RIG-I mediates innate immune response in mouse neurons following Japanese encephalitis virus infection

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Background: Neuroinflammation associated with Japanese encephalitis (JE) is mainly due to the activation of glial cells with subsequent release of proinflammatory mediators from them. The recognition of viral RNA, in part, by the pattern recognition receptor retinoic acid-inducible gene I (RIG-I) has been indicated to have a role in such processes. Even though neurons are also known to express this receptor, its role after JE virus (JEV) infections is yet to be elucidated. Methodology/Principal Findings: Upon infecting murine neuroblastoma cells and primary cortical neurons with JEV the expression profile of key proinflammatory cyto/chemokines were analyzed by qRT-PCR and bead array, both before and after ablation of RIG-I. Immunoblotting was performed to evaluate the levels of key molecules downstream to RIG-I leading to production of proinflammatory mediators. Changes in the intracellular viral antigen expression were confirmed by intracellular staining and immunoblotting. JEV infection induced neuronal expression of IL-6, IL-12p70, MCP-1, IP-10 and TNF-α in a time-dependent manner, which showed significant reduction upon RIG-I ablation. Molecules downstream to RIG-I showed significant changes upon JEV-infection, that were modulated following RIG-I ablation. Ablation of RIG-I in neurons also increased their susceptibility to JEV. Conclusions/Significance: In this study we propose that neurons are one of the potential sources of proinflammatory cyto/chemokines in JEV-infected brain that are produced via RIG-I dependent pathways. Ablation of RIG-I in neurons leads to increased viral load and reduced release of the cyto/chemokines. © 2011 Nazmi et al.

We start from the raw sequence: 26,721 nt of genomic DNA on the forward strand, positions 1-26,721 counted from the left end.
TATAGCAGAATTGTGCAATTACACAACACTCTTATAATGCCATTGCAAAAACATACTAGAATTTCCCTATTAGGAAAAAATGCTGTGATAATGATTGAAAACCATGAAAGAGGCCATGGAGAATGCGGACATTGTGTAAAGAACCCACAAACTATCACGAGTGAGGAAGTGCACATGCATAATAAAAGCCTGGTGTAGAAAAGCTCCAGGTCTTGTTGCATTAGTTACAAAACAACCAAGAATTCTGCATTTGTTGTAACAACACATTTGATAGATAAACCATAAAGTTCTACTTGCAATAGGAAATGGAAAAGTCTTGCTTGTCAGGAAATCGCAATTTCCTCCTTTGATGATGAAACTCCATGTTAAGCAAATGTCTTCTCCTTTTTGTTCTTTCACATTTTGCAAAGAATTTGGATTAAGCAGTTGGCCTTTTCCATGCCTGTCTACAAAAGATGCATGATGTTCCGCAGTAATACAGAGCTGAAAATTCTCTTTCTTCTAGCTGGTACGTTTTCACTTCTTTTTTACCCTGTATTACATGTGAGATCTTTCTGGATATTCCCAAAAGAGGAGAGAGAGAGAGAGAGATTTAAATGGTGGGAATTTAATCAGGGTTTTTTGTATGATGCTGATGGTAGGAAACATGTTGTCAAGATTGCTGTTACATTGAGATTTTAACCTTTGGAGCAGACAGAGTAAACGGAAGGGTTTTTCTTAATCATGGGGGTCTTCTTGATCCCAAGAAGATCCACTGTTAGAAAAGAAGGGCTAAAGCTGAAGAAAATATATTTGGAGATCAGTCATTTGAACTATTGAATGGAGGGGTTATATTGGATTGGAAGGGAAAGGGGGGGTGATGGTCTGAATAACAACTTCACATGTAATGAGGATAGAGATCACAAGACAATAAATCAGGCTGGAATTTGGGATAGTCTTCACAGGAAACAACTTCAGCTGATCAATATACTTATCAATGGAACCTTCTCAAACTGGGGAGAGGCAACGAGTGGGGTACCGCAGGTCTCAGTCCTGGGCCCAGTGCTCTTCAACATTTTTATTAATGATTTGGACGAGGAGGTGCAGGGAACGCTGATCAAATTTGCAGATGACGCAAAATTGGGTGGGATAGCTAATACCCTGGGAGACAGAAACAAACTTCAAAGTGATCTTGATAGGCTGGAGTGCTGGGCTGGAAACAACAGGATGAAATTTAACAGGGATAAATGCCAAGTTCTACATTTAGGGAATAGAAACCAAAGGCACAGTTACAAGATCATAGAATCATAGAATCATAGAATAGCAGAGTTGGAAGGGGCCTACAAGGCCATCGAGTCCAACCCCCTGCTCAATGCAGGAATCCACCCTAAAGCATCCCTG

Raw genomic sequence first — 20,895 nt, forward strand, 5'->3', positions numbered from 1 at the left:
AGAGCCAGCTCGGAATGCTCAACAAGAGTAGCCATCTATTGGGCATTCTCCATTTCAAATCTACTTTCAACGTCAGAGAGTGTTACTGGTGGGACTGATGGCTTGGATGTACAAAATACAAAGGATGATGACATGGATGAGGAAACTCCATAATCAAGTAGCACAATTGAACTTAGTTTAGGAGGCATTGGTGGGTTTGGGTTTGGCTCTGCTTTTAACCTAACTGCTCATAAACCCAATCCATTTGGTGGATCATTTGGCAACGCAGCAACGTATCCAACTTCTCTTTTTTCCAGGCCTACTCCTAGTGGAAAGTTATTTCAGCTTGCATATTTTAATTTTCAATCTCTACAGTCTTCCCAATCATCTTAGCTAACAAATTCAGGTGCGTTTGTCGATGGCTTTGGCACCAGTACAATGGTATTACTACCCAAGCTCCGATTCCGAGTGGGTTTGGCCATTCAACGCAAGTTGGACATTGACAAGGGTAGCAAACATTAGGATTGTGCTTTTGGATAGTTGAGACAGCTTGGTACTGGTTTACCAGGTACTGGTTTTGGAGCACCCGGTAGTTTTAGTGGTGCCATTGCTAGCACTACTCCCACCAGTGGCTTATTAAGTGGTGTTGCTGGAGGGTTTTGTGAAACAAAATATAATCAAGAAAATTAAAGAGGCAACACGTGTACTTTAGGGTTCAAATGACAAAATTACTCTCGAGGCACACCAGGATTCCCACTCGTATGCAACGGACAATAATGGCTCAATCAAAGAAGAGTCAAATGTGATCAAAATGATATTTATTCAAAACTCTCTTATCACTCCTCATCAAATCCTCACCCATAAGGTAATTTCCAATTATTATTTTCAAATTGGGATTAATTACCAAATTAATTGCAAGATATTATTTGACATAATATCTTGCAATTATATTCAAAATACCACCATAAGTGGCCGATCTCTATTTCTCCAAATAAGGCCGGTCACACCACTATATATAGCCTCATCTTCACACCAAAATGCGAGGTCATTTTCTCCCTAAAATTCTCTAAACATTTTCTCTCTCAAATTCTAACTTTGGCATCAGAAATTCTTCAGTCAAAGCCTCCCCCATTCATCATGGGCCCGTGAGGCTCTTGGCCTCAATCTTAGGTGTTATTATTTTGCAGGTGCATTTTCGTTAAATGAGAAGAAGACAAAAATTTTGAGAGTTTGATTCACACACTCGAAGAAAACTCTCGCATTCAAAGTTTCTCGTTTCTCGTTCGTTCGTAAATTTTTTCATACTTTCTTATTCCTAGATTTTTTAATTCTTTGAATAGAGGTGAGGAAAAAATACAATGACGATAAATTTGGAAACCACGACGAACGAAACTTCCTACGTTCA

Nazmi, A., Dutta, K., & Basu, A. (2011). RIG-I mediates innate immune response in mouse neurons following Japanese encephalitis virus infection. PLoS ONE, 6(6). https://doi.org/10.1371/journal.pone.0021761

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